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Shangtung Compound: My Final Thoughts Part 2

Updated on September 21, 2012

In the book, “Shantung Compound”, Langdon Gilkey speaks about his time spent in an internment camp in China. He speaks about how Americans, British, Russians, and people of other ethnicities were forced to live in a camp because of the war between the Americans and Japanese over Pearl Harbor. In this book, the author explains how the people began to co-exist with one another and how life in the internment camp became better, as the years passed by.

As I read the book, I realized the different situations that each person had to go through. Some of the people there didn’t have family or weren’t able to live with their family members. For example, I read in the book how British and American parents didn’t want their teenagers living in dorms with same-sex teenagers. The parents didn’t want this because the parents didn’t want to feel as if they were losing their kids and they didn’t want the behaviors of other teenagers to affect their kids. The parents felt that they had more control and less worrying, if their teenagers stayed close to them. The parents felt this way because they were in a new environment, where they didn’t know anybody except their children, forced to live with people they have never seen before. The best way to describe this type of reaction is to use the term the conflict perspective. The conflict perspective fits best because its definition is the conflict or tension between two groups, not personally based but based on each other’s viewpoints. The British and American parents didn’t want their teenagers to move out, while other people were over cramped in their rooms, urgently needing another room to move into. The conflict perspective could also be seen as people of higher ranking and lower ranking only looking out for themselves and their own self interests.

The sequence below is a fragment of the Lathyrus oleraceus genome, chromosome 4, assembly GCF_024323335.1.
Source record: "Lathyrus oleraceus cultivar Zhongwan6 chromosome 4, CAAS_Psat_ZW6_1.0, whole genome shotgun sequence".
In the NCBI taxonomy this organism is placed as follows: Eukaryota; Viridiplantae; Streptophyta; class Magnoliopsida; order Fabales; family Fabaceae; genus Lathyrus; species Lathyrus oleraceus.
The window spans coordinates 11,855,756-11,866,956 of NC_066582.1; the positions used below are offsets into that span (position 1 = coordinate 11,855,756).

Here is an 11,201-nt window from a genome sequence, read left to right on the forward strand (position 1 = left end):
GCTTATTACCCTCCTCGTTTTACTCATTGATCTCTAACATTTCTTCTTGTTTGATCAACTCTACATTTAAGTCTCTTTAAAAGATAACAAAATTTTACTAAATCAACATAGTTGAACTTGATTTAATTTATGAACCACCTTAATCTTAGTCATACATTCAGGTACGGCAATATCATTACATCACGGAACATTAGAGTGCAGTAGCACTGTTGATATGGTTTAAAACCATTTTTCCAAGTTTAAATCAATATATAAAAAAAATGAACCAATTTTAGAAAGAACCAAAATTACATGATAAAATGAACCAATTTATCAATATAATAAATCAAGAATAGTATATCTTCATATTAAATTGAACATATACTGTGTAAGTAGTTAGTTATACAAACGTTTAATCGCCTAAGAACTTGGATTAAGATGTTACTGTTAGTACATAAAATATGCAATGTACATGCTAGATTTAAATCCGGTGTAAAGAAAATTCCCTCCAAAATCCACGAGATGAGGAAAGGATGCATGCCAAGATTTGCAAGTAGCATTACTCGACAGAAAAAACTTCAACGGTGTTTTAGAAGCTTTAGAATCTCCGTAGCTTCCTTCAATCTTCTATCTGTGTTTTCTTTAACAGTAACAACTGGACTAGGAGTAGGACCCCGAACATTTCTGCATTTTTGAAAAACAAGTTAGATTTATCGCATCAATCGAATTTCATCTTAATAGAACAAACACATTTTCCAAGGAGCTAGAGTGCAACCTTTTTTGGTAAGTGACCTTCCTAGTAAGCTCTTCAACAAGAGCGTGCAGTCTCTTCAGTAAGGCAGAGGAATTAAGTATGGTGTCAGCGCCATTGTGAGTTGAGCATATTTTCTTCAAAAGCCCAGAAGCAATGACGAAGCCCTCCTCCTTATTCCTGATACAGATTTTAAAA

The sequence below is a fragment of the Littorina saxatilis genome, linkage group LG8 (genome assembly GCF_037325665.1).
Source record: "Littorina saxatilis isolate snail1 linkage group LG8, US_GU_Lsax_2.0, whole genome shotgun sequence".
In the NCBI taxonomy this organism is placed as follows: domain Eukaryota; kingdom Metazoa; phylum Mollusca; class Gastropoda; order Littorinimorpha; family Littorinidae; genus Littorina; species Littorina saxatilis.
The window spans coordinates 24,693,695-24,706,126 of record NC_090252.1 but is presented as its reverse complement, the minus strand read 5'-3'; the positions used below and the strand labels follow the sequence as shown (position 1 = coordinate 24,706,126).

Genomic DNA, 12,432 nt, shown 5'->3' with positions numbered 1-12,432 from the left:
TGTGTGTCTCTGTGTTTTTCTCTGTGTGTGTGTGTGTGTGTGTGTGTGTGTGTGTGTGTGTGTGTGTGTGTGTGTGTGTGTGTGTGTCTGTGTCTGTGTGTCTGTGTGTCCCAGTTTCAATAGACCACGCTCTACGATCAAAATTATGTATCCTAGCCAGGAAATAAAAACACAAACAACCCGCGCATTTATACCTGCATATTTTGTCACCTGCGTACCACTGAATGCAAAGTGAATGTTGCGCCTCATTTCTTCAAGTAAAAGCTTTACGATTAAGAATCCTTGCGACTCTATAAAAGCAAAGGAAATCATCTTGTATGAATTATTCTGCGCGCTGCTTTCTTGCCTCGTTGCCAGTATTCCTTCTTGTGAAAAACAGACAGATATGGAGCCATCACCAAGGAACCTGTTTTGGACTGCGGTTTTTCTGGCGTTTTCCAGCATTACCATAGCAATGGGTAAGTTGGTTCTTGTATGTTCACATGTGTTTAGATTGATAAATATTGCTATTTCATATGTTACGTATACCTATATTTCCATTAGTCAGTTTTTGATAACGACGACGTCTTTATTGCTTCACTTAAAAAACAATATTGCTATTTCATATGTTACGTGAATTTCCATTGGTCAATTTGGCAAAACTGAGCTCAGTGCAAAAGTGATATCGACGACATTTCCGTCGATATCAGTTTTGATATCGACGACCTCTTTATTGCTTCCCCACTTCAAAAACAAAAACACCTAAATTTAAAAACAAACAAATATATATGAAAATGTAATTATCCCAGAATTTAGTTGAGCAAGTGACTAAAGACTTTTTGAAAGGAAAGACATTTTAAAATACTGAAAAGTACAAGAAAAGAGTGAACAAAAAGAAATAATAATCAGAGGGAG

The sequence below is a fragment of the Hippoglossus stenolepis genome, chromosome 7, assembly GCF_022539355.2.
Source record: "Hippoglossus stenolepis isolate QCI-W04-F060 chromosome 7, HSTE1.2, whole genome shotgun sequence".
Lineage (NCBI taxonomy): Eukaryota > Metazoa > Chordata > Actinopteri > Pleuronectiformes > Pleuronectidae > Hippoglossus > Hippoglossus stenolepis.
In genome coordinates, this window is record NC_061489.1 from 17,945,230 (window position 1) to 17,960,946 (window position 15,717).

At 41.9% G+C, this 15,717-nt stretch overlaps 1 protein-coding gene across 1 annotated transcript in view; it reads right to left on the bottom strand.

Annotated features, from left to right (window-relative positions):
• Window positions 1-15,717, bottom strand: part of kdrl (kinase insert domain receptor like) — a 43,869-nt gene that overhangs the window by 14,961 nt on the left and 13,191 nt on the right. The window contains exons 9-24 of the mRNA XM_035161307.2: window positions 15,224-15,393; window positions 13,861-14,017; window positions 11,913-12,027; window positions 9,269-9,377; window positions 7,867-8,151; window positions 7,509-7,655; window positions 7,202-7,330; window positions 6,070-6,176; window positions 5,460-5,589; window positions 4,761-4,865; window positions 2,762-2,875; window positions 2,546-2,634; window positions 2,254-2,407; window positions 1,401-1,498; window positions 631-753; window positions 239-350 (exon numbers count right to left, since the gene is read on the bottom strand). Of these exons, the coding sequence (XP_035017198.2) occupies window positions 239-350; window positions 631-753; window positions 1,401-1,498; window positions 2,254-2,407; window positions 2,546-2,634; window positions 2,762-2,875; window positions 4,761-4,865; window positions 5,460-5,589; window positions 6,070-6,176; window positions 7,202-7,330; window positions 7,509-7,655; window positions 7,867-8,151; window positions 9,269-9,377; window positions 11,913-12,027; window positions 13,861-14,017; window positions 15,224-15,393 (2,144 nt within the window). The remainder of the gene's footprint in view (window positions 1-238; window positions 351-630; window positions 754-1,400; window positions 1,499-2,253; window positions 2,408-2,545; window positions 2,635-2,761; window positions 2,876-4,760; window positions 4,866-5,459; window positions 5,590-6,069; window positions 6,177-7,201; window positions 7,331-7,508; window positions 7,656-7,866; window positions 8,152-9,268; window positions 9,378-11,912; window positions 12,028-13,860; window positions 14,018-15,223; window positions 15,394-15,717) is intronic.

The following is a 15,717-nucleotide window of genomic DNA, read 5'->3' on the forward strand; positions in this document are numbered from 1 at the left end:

Also in the book, I noticed how there were two Russian women that did not do any work. These women did not do any work because they were married to men with an achieved status in society. An achieved status is when an individual works their way from the bottom of the chain to the top making a lot of money or obtaining a powerful position in society. These women felt that if they did work that they formerly used to do that somehow they would end up doing the work again such as laundry, cooking, and cleaning. These women were too proud and afraid of losing their social status that they worked so hard to achieve in society.

On the other hand, the wives of high-ranking British officials did not mind doing chores because they always knew that they were a “lady”, no matter what grim chore, they were assigned. These wives were too proud and secure to try and refuse helping with chores that everyone at the compound had to do. The term that best describes this situation is culture relativism. The term culture relativism means thinking about behavior from the perspective of your own culture. The wives of the British officials thought their behavior should be proper and kind at all times, despite the situation, because their behavior reflects their status in society. As the wives acted like ladies and did what they had to do, the people there in the camp knew them to be ladies.